Christmas in Bethlehem Disappointing but Not because of Trump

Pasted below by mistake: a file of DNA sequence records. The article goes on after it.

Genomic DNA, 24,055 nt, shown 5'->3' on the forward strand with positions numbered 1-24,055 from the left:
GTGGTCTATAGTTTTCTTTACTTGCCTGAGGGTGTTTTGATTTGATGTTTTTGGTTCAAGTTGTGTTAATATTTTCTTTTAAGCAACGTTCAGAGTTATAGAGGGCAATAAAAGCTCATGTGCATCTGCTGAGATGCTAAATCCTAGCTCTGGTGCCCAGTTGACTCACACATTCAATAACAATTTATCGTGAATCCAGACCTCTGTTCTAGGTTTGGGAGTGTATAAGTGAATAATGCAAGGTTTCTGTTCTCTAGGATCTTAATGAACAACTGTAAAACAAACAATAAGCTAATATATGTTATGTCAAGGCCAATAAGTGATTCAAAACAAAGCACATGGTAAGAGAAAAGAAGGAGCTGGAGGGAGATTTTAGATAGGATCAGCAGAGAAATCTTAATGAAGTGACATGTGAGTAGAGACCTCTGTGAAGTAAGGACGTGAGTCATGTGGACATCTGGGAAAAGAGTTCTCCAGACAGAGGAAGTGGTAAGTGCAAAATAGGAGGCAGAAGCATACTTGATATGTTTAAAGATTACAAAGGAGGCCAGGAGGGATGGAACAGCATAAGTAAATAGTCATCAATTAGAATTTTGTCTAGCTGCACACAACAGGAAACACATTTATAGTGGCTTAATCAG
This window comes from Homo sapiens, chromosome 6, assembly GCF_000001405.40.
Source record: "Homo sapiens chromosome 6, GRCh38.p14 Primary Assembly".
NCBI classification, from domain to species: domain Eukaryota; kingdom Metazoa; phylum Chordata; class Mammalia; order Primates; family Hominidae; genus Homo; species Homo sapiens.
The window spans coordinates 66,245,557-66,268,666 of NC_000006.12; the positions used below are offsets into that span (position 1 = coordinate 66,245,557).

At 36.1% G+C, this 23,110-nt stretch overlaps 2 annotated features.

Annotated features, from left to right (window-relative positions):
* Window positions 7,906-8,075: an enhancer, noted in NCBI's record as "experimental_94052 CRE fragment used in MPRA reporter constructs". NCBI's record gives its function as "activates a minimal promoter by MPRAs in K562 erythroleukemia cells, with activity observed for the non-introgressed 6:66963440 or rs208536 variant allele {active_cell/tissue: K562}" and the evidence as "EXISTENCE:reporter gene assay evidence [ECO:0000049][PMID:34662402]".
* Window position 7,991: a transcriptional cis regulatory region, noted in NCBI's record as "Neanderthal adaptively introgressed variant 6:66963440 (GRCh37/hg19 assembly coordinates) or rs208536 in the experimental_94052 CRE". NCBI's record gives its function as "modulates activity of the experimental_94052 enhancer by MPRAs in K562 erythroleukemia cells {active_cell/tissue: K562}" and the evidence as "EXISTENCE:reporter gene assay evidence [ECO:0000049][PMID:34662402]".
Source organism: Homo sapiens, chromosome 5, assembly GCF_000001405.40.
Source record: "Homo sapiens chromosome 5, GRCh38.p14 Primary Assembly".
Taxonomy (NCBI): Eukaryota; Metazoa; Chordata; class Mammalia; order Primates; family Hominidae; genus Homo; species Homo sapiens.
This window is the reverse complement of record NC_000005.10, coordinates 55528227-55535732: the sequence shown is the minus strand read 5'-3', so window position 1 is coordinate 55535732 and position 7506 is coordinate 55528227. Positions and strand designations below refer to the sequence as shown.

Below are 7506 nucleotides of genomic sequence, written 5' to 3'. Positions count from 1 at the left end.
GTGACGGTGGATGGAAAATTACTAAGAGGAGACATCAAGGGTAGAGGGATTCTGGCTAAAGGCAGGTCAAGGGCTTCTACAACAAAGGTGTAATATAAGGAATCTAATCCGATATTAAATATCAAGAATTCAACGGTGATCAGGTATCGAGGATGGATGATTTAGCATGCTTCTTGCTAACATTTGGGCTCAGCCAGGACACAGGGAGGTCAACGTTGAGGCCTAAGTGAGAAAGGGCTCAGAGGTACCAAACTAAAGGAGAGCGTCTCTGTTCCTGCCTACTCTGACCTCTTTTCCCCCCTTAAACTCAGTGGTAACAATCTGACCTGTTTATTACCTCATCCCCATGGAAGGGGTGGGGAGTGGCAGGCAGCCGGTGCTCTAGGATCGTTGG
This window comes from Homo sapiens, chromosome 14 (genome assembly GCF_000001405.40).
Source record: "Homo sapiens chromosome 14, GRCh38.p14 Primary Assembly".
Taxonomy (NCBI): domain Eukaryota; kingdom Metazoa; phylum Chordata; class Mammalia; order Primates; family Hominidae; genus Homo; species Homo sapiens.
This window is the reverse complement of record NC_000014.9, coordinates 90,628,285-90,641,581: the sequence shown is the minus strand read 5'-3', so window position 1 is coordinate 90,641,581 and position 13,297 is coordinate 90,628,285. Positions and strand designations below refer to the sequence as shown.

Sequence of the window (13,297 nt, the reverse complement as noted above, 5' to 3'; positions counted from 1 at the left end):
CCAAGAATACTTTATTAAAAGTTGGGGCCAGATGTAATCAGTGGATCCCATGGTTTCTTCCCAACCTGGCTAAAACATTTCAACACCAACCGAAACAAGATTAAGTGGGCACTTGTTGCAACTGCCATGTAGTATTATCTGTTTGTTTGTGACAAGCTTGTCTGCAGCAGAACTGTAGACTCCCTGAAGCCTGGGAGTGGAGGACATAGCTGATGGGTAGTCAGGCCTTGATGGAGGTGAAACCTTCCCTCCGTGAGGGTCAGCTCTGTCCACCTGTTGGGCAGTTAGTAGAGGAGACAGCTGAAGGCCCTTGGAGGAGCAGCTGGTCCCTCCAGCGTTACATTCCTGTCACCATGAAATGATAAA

Although one of the first of many angry responses by Palestinians to US President Donald Trump’s declaration that Jerusalem is the Israeli capital was to “unplug” the Christmas tree in Bethlehem’s Manger Square and “cancel Christmas” in the holy city, the festivities were interrupted more by the weather than by the political moment. Cold, blowing winds and driving rain placed a literal damper on the planned festivities, normally attended by scores of VIPs and thousands of visitors from around the world. But on Christmas Eve, shortly after Palestinian Authority President Mahmoud Abbas published an open letter to Christians proclaiming an end to any Palestinian participation in an American-led peace process, celebrants were ready although the elements were not. Officially, the decision had been made by Palestinian leadership to limit celebrations to religious observances, but a number of pundits expressed a common belief that after “days of rage” marked by violent street rallies, people sought to avoid the possibility of a raucous [read dangerous] outpouring and stayed home. Before the downpours began, modest numbers of onlookers mulled about Manger Square and a steady stream of visitors paid respects at the Church of the Nativity. But during evening hours, the famed church served as a shelter for pilgrims seeking relief from the weather in Bethlehem’s Manger Square where the Roman Catholic’s chief clergyman in the Holy Land, the apostolic administrator of Jerusalem, The Most Rev. Msgr. Pierbattista Pizzaballa, celebrated Midnight Mass.